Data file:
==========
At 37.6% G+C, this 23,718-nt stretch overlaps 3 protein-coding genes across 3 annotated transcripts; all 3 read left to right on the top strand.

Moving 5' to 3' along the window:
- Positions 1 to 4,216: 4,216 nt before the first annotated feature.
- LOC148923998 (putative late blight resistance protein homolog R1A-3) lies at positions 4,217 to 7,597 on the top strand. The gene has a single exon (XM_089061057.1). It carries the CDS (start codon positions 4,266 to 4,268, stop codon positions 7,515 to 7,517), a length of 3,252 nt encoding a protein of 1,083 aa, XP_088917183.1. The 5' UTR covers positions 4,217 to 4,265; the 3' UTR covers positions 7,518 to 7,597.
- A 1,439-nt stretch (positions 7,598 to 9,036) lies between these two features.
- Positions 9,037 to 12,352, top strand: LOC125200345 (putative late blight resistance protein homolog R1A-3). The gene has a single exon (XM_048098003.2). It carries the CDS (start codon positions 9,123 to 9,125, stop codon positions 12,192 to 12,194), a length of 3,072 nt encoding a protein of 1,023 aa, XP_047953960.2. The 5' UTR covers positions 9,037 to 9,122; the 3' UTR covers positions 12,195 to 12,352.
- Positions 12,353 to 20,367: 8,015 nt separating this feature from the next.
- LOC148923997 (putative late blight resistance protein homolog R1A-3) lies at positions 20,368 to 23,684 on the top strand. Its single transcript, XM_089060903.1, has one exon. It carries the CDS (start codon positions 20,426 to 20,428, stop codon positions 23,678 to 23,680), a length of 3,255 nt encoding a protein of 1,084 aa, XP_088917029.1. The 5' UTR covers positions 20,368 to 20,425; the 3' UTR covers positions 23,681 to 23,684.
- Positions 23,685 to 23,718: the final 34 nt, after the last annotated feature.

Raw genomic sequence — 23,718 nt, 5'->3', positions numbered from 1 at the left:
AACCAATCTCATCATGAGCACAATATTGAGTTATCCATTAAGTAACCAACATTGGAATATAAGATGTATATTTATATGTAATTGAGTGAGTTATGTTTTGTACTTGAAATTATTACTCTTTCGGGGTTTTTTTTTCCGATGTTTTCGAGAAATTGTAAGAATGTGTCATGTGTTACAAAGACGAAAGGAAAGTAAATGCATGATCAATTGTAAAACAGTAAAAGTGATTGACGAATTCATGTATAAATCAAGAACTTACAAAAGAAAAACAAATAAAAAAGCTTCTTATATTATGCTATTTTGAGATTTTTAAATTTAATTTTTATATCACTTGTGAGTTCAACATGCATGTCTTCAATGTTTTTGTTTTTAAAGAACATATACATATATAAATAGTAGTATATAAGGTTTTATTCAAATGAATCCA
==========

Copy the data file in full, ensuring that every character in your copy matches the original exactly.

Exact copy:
At 37.6% G+C, this 23,718-nt stretch overlaps 3 protein-coding genes across 3 annotated transcripts; all 3 read left to right on the top strand.

Moving 5' to 3' along the window:
- Positions 1 to 4,216: 4,216 nt before the first annotated feature.
- LOC148923998 (putative late blight resistance protein homolog R1A-3) lies at positions 4,217 to 7,597 on the top strand. The gene has a single exon (XM_089061057.1). It carries the CDS (start codon positions 4,266 to 4,268, stop codon positions 7,515 to 7,517), a length of 3,252 nt encoding a protein of 1,083 aa, XP_088917183.1. The 5' UTR covers positions 4,217 to 4,265; the 3' UTR covers positions 7,518 to 7,597.
- A 1,439-nt stretch (positions 7,598 to 9,036) lies between these two features.
- Positions 9,037 to 12,352, top strand: LOC125200345 (putative late blight resistance protein homolog R1A-3). The gene has a single exon (XM_048098003.2). It carries the CDS (start codon positions 9,123 to 9,125, stop codon positions 12,192 to 12,194), a length of 3,072 nt encoding a protein of 1,023 aa, XP_047953960.2. The 5' UTR covers positions 9,037 to 9,122; the 3' UTR covers positions 12,195 to 12,352.
- Positions 12,353 to 20,367: 8,015 nt separating this feature from the next.
- LOC148923997 (putative late blight resistance protein homolog R1A-3) lies at positions 20,368 to 23,684 on the top strand. Its single transcript, XM_089060903.1, has one exon. It carries the CDS (start codon positions 20,426 to 20,428, stop codon positions 23,678 to 23,680), a length of 3,255 nt encoding a protein of 1,084 aa, XP_088917029.1. The 5' UTR covers positions 20,368 to 20,425; the 3' UTR covers positions 23,681 to 23,684.
- Positions 23,685 to 23,718: the final 34 nt, after the last annotated feature.

Raw genomic sequence — 23,718 nt, 5'->3', positions numbered from 1 at the left:
AACCAATCTCATCATGAGCACAATATTGAGTTATCCATTAAGTAACCAACATTGGAATATAAGATGTATATTTATATGTAATTGAGTGAGTTATGTTTTGTACTTGAAATTATTACTCTTTCGGGGTTTTTTTTTCCGATGTTTTCGAGAAATTGTAAGAATGTGTCATGTGTTACAAAGACGAAAGGAAAGTAAATGCATGATCAATTGTAAAACAGTAAAAGTGATTGACGAATTCATGTATAAATCAAGAACTTACAAAAGAAAAACAAATAAAAAAGCTTCTTATATTATGCTATTTTGAGATTTTTAAATTTAATTTTTATATCACTTGTGAGTTCAACATGCATGTCTTCAATGTTTTTGTTTTTAAAGAACATATACATATATAAATAGTAGTATATAAGGTTTTATTCAAATGAATCCA